Q. I hear people bandy about the term sub-prime loans, but what
makes a loan sub-prime. I figure if anyone can explain this, a mortgage broker
should be able to.
A. There are a number of things that will qualify one (or their loan) as sub-
prime. Among them are:
· A borrower who has a poor credit history or low score. The cut point for
most “A” paper loans is a FICO score below 620.
· A borrower who has insufficient income for their obligations, that is with Debt to Income Ratios (a.k.a. DIRs) above 40-45%
· A borrower who has a recent bankruptcy or foreclosure (usually less than 2 years, although with stated income loans and LTVs > 80% it may be 4-7 years).
· A borrower who has been late on their mortgage within the past two years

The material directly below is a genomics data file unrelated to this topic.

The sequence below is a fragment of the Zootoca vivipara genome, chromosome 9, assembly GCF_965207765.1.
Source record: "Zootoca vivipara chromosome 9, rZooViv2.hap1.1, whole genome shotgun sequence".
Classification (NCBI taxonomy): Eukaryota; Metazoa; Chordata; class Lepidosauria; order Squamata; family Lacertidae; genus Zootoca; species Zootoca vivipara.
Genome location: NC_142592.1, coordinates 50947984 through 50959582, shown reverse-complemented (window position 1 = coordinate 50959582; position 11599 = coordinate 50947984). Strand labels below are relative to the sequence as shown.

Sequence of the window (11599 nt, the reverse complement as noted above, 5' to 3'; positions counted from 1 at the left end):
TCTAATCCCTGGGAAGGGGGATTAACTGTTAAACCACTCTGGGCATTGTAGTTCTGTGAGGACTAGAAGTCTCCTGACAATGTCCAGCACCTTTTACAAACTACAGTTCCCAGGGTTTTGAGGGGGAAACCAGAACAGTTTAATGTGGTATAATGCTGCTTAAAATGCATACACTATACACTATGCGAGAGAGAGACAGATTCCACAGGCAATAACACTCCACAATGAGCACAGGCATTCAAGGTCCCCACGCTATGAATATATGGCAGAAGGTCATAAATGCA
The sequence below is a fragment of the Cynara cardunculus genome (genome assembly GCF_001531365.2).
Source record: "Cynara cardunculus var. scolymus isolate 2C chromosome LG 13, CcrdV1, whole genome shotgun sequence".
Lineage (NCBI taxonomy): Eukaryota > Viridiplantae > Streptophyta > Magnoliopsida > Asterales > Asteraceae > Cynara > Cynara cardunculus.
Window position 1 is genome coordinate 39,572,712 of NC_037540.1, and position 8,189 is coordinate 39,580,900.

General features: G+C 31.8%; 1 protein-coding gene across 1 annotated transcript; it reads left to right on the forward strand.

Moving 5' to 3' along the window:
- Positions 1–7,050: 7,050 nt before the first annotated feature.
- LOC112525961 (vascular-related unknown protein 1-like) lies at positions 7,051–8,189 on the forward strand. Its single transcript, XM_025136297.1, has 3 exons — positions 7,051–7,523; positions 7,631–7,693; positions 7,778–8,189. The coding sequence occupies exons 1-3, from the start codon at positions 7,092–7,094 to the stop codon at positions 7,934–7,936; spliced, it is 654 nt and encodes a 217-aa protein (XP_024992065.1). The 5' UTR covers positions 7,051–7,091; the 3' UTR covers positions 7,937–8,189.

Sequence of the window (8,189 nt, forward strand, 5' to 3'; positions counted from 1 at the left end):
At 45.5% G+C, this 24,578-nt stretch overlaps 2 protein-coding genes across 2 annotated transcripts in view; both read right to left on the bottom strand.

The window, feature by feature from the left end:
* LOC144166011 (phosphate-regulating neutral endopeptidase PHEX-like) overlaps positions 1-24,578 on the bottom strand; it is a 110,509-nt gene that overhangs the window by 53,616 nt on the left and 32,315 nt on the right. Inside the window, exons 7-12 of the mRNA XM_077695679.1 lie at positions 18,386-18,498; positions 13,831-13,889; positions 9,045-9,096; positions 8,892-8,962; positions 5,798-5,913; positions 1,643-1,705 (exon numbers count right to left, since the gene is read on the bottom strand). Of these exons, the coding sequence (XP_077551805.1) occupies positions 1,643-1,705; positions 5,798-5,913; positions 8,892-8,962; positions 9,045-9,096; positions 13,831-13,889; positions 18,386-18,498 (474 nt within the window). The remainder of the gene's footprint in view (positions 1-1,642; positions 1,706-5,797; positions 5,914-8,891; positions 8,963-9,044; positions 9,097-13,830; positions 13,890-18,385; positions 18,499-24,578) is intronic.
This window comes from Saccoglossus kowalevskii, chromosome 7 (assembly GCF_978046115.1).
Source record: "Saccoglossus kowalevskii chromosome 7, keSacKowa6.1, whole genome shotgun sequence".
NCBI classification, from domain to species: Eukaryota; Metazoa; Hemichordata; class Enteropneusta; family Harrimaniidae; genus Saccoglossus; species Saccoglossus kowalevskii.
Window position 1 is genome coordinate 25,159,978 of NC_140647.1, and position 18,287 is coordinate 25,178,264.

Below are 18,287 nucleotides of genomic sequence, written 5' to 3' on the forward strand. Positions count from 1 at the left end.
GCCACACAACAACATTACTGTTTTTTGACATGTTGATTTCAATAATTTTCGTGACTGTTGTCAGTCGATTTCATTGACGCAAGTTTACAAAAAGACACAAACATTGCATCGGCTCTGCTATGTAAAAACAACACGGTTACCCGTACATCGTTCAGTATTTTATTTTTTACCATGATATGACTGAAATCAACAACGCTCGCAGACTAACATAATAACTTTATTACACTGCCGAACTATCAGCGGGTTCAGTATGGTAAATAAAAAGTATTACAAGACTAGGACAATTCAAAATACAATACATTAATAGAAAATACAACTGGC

· A borrower who has been late on their HELOC more than once in the past 12 months
· A borrower who has failed to meet past obligations: 30, 60, 90 day “lates”, charge-offs, collections, tax liens, judgments, etc.
· A borrower who does not meet one or more of prime lending requirements
The last bullet point is a catch-all qualification but because there are so many
variations from lender to lender I couldn’t think of any other way to phrase this.
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